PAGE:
Foreign countries have been invading the Korean Peninsula for years. As a result of the Korean War there are still many dangers, and there is tension in everyday life. Therefore, I always feel threatened by war, and at the same time I long for peace. I guess the unique feelings of Koreans—known as ‘Han’ or ‘Jeong’—came from this situation.
Every young man in this country must go to the army. My son, who is still a baby, will too have to go someday. Healthy young men in Korea must go to the military for two years and train. The impact of this experience on the home and society is huge. Maybe this is where the typical conservative atmosphere begins?
I am living as an illustrator, as a woman, as a mother, which feels special in Korea. I think that experience makes me more involved in literary works, especially in modern Korean literature which is very emotional. Many of the illustrations based on the latest literary works are coming from such empathy, and I think it will continue to have a steady impact on my work.
Your illustrations capture light and colour beautifully, where (and how) did you perfect your skills?
After I graduated I worked as a children’s books graphic designer for Woongjin—one of the biggest publishers in Korea—for about six years. I had lots of opportunities to work with diverse and famous illustrators in Korea. In 2011 I quit my job, got married and started illustration in earnest. The first book I illustrated was published in 2015, and since then I have worked steadily as an illustrator.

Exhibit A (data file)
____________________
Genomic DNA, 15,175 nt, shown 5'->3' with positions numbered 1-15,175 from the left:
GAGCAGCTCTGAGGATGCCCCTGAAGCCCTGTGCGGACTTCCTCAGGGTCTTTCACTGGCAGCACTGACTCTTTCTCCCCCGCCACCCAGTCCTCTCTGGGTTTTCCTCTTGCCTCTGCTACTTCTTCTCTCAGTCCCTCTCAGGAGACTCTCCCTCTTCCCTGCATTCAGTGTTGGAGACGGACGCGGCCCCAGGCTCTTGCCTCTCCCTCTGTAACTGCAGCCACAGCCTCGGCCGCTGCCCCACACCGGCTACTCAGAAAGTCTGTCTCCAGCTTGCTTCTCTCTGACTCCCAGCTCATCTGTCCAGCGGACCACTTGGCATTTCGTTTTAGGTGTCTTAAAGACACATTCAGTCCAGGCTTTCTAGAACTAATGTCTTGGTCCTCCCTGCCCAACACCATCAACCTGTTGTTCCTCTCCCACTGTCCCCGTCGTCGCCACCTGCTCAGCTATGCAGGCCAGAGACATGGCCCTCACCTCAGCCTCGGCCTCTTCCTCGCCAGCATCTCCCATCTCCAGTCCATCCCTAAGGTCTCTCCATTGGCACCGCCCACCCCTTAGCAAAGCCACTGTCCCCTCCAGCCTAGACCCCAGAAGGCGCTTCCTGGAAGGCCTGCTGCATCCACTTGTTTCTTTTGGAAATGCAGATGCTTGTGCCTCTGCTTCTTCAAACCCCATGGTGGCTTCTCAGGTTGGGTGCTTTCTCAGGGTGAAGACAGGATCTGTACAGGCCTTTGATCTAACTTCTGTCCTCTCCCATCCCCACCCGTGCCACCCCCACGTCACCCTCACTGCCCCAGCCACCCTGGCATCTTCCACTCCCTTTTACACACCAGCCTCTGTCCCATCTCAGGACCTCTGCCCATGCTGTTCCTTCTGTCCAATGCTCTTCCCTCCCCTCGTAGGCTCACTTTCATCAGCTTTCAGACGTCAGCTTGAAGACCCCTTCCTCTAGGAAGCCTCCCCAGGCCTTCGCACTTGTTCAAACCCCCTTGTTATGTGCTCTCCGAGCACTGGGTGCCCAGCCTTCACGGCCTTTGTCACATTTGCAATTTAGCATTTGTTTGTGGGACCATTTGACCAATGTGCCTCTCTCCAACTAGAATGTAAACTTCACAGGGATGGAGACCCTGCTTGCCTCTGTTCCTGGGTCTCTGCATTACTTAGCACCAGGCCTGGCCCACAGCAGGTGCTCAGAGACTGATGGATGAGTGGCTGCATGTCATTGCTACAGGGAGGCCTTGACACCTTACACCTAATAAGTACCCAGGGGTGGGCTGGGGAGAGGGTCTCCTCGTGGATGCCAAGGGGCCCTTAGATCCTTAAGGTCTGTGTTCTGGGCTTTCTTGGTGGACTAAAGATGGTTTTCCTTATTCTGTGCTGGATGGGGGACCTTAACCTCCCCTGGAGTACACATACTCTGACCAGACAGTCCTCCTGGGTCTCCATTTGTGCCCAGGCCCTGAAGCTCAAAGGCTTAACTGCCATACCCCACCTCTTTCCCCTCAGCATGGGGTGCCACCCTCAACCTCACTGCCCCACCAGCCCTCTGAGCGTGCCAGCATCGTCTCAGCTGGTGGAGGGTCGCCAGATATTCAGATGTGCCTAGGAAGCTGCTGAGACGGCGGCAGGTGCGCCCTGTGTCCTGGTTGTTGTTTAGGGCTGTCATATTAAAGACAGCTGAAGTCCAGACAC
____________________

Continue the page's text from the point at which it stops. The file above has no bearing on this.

How do you approach an illustration and visualise the story?
To capture the images I use quick lines and sketches. The light or colour is there because it is an essential factor of the scene I am trying to create. My paintings are influenced a lot by what I read, and I don’t start sketching until I have a clear image in my head. When the scene is apparent enough, I draw it as quickly as possible with long fast lines. The subsequent lighting or colouring is the process of polishing and embellishing the images that I’ve captured.
Please tell us about one of your favourite books that you have illustrated…
My target audience is young adults and teenagers, and I’ve illustrated a series of books including The Aimless Bullet by Yi Beom Seon and Seoul 1964 Winter by Sung-ok Kim. Both titles are sensitive and deeply illustrate the situation of Korea just after the Korean War. It is a series of narrative illustrations where I tried very hard to capture the dominant images of the era.
Tell us more about your family; do your children like your work?
I have a four-year-old daughter and a one-year-old baby son. They are still too young so I can’t be sure of what they think of my work. However, they like to draw pictures while I’m working and show a lot of interest in my illustrations. I don’t want them to copy my drawings or lose their courage to draw so I always try to encourage them to paint by themselves.
As a visual storyteller, what are the most important elements to portray in your artwork?
I want to convey a message or a purpose through my works using light, colour and composition.
Do you ever illustrate contemporary culture?
I created a series of contemporary illustration for the launch event of the Italian fashion brand a.testoni. The commissioner wanted to express the brand’s concepts of ‘classic luxury’, and so I expressed that idea with simple black lines and some colour touches.